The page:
Research Methods

Types of Mixed Research Methods

Types of Mixed Research Methods

Types of Mixed Research Methods

Some Common types are as follows:

Sequential Explanatory Method

Imagine you’re watching a movie and then discussing it with your friends to understand it better. This method is kind of like that. First, researchers collect numbers (like a survey) to find out what’s happening. Then, they follow up with words (like interviews) to understand why it’s happening. It’s like finding a treasure chest (the what) and then finding the key to open it (the why).

Sequential Exploratory Method

This is like being a detective, where you start with an open-ended investigation. You begin with detailed interviews or observations (the clues) to understand the situation deeply. Then, you use surveys or questionnaires (the evidence gathering) to see if what you think is true for more people. It’s like drawing a map based on stories from locals and then checking it with satellite images.

Sequential Transformative Method

Picture this as starting a journey with a specific purpose or mission in mind. The researcher has a goal (maybe to help a community or understand a social issue) and uses both numbers and words, but in stages, to achieve this mission. The order can be flexible, based on what the mission needs most.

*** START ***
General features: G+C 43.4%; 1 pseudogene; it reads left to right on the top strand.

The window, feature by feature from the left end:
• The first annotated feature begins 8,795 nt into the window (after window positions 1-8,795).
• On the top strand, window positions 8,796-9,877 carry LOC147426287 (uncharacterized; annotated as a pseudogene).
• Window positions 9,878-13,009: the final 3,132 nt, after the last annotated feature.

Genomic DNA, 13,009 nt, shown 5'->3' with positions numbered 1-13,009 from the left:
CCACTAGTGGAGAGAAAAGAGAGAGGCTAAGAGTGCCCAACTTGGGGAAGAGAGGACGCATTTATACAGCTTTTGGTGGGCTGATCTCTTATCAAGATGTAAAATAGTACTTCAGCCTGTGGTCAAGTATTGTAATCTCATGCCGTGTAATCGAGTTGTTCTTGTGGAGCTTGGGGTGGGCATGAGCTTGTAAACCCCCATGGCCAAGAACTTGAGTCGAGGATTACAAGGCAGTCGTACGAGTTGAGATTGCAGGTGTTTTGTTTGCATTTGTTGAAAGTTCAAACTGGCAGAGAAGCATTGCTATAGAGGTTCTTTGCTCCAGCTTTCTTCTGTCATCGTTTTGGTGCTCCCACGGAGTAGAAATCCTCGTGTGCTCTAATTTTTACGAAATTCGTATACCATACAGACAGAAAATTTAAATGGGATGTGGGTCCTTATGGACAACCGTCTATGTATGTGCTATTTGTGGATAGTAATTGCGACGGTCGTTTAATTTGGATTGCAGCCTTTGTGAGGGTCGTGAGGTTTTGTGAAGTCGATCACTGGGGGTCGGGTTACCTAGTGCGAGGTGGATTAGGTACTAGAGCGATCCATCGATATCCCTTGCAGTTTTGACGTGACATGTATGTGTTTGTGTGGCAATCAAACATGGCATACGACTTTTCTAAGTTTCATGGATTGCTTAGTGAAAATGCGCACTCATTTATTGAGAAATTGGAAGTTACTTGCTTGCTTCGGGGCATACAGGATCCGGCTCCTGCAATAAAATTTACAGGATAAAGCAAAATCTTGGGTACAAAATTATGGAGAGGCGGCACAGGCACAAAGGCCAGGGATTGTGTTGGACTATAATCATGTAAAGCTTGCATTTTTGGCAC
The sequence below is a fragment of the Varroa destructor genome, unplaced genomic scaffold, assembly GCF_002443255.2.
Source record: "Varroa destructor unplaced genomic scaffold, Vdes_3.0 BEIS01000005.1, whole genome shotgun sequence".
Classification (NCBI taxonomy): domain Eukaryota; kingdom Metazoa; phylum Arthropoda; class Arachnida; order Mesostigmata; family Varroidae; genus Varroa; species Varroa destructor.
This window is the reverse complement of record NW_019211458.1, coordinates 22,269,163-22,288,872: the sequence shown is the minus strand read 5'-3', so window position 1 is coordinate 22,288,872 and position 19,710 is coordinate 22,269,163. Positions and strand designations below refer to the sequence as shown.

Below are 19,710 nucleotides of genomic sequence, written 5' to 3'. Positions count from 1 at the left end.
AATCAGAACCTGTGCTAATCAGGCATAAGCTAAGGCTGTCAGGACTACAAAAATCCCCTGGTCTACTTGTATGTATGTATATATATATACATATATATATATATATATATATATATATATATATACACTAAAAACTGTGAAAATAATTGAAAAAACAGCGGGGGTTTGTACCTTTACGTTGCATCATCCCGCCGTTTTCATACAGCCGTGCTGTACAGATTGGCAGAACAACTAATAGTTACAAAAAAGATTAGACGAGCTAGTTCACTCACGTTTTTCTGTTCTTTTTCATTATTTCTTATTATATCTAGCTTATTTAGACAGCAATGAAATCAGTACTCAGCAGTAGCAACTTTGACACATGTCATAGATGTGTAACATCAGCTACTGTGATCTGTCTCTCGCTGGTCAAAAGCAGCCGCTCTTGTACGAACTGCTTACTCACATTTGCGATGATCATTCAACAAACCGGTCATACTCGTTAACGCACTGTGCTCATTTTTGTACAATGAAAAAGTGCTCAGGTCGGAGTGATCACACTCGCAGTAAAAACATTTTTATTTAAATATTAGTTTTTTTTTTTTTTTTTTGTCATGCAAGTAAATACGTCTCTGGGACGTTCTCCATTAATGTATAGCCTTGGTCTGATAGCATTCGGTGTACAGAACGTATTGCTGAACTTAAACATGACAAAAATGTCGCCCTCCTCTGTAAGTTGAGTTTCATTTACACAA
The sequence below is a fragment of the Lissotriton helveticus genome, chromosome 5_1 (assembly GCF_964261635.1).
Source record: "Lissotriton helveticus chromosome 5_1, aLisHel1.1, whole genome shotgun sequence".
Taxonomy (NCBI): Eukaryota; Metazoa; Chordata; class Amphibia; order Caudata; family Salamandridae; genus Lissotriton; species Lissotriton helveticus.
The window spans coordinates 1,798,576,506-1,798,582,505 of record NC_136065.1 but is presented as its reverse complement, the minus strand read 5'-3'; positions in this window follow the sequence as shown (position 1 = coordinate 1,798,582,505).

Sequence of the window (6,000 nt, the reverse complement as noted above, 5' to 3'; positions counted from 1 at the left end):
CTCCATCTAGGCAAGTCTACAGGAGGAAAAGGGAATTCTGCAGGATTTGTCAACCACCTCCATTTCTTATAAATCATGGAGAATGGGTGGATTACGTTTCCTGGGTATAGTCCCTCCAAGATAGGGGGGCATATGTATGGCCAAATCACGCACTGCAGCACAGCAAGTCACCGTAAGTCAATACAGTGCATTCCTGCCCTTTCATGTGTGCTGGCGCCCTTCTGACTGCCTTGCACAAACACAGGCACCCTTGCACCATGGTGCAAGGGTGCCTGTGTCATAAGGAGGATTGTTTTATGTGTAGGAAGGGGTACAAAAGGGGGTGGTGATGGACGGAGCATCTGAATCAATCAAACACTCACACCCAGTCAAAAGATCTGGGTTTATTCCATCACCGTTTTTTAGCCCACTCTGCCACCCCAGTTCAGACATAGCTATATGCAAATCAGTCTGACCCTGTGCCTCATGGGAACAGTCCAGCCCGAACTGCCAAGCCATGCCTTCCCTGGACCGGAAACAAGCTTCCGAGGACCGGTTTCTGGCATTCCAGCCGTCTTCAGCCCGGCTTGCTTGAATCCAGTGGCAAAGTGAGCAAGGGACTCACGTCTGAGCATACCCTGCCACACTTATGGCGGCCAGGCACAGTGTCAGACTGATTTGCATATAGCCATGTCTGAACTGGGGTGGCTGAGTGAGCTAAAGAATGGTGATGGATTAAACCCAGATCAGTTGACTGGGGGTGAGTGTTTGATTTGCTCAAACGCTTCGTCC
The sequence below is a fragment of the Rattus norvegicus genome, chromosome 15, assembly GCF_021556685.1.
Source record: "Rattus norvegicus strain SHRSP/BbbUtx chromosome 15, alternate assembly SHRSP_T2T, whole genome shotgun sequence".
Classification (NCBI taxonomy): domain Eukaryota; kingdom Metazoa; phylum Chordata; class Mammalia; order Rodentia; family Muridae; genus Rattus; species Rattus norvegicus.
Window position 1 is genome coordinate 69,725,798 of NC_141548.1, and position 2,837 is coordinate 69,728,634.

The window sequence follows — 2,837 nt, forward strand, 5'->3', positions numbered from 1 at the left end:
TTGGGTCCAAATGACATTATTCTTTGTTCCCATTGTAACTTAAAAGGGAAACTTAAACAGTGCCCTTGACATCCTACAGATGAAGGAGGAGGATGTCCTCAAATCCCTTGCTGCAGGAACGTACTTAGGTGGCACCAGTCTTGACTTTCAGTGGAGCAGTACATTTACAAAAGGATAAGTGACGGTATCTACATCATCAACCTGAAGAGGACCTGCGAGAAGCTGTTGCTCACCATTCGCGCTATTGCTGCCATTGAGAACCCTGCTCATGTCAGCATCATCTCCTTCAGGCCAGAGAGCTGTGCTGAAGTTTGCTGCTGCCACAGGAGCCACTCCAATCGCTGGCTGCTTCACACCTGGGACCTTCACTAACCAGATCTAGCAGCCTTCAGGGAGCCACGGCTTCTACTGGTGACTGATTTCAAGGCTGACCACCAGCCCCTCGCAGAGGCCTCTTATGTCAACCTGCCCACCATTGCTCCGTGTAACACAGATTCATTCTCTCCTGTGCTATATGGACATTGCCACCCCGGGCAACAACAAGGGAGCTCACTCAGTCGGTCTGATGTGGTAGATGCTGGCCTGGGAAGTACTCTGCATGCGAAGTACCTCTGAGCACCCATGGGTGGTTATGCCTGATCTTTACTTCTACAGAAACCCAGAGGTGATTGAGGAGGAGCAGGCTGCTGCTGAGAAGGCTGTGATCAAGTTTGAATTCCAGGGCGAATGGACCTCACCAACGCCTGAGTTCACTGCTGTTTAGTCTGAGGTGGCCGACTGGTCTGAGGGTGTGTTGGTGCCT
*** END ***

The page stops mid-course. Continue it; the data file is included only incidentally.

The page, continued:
Concurrent Triangulation Method

Now, imagine you’re trying to find the best route to a hidden waterfall. You might check a map and ask locals at the same time. In this method, researchers collect both numbers (like how many people visit the waterfall) and words (like what the locals say about it) simultaneously. Then, they compare the two to see if they point to the same path or if one gives better directions than the other.

Concurrent Nested Method

This is like embedding a small, detailed drawing within a larger painting. In this method, one type of data (words or numbers) plays a supporting role to the other within the same study. For example, a large survey (the painting) might include a few in-depth interviews (the detailed drawing) to give color to the bigger picture.

Concurrent Transformative Method

Think of this as starting your research expedition with a flag that represents a cause or a group of people you want to help. Here, you’re collecting both numbers and words at the same time, but your guiding star is the mission or the change you want to see in the world, based on the group or issue you’re supporting.

So, Mixed Research Methods are like using various exploration tools in your adventure to understand a mysterious island. By combining different methods, researchers can get a more complete map of the terrain, ensuring they don’t miss any hidden caves or secret paths that might be crucial to their quest for knowledge.